CRI. I want to go back to something you said earlier, Helga, about the FTAAP and the TPP, the Trans-Pacific Partnership. From your point of view, or rather from China's and the United States' point of view, are these two things somehow mutually exclusive?

Helga Zepp-LaRouche. Yes, they are. Because the TPP is based on the idea of the complete control of the “free market” by the multinational corporations, by the too-big-to-fail banks, and it would eliminate national sovereignty almost completely. Even the parliamentarians in the countries which are supposed to join the TPP and the TPIP, which is the equivalent for the trans-Atlantic region, even they don't know what the content of these arrangements are. So it is a completely non-transparent mechanism which would empower the multinationals and the CEOs of the top 400 corporations of the world at the expense of the common good of the people and of national sovereignty. And I think the conception which is pushed by China is coherent with the policies of the BRICS countries and is therefore following a completely different spirit as the AIIB and the New Development Bank, and the planned Shanghai Corporation Organization Bank, because these banks are not geared toward profit, but they are geared toward investment in the real economy. And that is a big difference.

CRI: To shift a little bit in the topic here. One important item on the agenda is the anti-graft initiative. So why is this topic on the APEC agenda? And what will it look like?

Helga Zepp-LaRouche. Well, obviously it is very important, because President Xi Jinping has started this anti-corruption campaign, and corruption is really something that should be rooted out. However, I would like to say for the sake of honesty in this discussion, that I would hope that the question of corruption in the trans-Atlantic region would be on the agenda and not just in Asia. Because, if you look at the behavior of the too-big-to-fail banks in the United States and in Europe, they have literally gotten away with murder. They have manipulated the LIBOR rate by defrauding their customers by 3-digit billions over decades. They have done unbelievable things. And none of these bankers has gone to jail! They have all gotten away, and I think it would be good to discuss the anti-graft question on an international level and not just with regard to some countries.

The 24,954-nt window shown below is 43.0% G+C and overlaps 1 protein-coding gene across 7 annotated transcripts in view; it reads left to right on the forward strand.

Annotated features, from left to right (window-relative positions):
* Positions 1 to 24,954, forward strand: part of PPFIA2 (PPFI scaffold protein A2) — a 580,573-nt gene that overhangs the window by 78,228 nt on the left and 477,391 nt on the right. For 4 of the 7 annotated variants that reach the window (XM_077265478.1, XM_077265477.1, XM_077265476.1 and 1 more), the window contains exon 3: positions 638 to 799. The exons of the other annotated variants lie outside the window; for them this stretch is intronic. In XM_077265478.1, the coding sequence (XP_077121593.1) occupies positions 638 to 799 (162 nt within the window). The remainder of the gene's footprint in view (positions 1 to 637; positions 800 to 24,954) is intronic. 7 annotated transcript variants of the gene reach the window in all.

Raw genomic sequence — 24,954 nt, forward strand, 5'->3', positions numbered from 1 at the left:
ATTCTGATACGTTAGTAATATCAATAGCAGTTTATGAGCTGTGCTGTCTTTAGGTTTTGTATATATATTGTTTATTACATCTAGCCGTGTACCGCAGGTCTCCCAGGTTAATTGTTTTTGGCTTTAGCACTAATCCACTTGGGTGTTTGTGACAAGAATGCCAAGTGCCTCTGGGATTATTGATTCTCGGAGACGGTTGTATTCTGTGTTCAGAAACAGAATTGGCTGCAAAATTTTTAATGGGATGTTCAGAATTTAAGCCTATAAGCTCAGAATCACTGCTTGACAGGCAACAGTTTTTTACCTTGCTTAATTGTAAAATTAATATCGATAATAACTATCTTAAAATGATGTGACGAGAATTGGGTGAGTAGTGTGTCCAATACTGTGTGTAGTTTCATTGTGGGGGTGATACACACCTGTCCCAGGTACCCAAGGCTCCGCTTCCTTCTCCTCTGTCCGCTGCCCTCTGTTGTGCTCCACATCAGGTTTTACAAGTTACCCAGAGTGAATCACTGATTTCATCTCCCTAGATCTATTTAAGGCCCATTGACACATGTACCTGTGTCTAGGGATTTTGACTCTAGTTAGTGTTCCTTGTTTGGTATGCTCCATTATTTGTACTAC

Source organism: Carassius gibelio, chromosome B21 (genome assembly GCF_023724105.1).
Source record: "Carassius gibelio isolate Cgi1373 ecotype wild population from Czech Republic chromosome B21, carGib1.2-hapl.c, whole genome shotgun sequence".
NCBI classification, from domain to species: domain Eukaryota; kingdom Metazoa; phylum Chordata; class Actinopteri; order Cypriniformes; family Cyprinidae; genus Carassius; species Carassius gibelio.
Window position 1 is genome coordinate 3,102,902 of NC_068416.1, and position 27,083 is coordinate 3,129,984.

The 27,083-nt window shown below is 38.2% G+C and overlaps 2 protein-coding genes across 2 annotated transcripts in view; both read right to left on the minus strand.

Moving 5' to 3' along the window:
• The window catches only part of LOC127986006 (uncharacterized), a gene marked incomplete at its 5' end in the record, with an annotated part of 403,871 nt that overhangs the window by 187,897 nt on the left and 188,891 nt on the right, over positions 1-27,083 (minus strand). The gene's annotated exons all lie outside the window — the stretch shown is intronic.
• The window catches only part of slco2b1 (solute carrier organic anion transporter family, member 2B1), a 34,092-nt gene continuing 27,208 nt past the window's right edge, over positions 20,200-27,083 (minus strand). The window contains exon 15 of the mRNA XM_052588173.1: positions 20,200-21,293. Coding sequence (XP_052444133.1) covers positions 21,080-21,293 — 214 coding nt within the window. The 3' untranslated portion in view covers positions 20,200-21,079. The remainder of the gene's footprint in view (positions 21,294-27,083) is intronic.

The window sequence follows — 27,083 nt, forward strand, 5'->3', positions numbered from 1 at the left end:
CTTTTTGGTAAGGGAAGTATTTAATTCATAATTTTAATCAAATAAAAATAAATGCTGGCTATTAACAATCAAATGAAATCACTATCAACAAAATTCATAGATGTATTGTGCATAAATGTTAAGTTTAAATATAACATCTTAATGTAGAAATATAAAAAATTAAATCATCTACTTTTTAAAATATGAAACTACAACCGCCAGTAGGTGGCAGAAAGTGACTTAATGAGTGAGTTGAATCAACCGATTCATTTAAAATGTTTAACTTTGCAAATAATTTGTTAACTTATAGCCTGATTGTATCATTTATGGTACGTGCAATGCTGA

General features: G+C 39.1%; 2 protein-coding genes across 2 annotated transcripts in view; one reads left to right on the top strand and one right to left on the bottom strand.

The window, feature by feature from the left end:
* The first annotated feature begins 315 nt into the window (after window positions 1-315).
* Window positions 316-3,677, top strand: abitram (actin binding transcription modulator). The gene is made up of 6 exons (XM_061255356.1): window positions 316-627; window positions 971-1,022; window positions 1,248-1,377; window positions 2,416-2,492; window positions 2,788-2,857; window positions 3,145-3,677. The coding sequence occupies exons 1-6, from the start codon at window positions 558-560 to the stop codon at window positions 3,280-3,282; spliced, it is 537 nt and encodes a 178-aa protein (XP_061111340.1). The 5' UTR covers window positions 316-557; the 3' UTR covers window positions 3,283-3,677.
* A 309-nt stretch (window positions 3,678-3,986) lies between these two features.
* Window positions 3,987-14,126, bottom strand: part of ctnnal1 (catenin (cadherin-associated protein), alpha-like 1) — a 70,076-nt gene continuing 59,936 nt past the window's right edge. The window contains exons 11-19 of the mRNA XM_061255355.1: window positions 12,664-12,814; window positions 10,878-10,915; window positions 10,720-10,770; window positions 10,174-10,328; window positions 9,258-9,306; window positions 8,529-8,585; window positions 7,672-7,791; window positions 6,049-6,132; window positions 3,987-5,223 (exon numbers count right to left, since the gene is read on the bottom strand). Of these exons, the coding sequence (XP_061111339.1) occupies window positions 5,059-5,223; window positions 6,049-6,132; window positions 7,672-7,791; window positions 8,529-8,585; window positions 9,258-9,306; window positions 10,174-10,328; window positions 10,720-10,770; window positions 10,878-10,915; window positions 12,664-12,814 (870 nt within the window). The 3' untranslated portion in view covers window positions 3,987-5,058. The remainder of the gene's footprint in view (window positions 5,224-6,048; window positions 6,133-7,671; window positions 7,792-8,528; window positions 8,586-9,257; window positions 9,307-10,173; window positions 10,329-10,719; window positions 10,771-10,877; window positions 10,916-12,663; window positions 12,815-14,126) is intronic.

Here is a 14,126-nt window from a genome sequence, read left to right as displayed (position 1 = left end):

CRI: On the whole, just broadening the picture a little bit, what do you think that China on the whole really has to gain from hosting the APEC meeting this year?

Helga Zepp-LaRouche. Well, I think that China has something to gain from it, but even more, the world has something to gain from it. Because, if I compare what is coming from the Chinese initiatives, the New Silk Road, the Maritime Silk Road, the Chinese space program, the just-concluded lunar orbiting and return mission, which really is speeding up the Chinese space program tremendously, these are all policies which are coherent with what mankind should do. You know, mankind is the only creative species in the universe, at least as far as we know, and Chinese policies right now are in the forefront of driving the evolution of mankind forward. And I can tell you that people in Germany and in the United States are very depressed. Because the trans-Atlantic system is geared more toward preserving the banking system, paying the debt, bailing out speculators, and then imposing the cost of that on the population through austerity programs. As a result, the populations in Europe and in the United States are not optimistic. And I think what China is giving the world right now, what leaders like Xi Jinping, like Narendra Modi in India, and like Vladimir Putin, are doing, is giving optimism to the rest of the world that there is a way out of this crisis. So, I think it is not so much what China is gaining out it, but rather, what the rest of the world is gaining from China hosting this summit.

CRI. Helga, thank you so much for joining us. That was Helga Zepp-LaRouche, the founder of the Schiller Institute in Washington, D.C.

You can hear the interview at . Play Q&A 1, beginning at 1 minute, 11 seconds. Or download Q&A 1: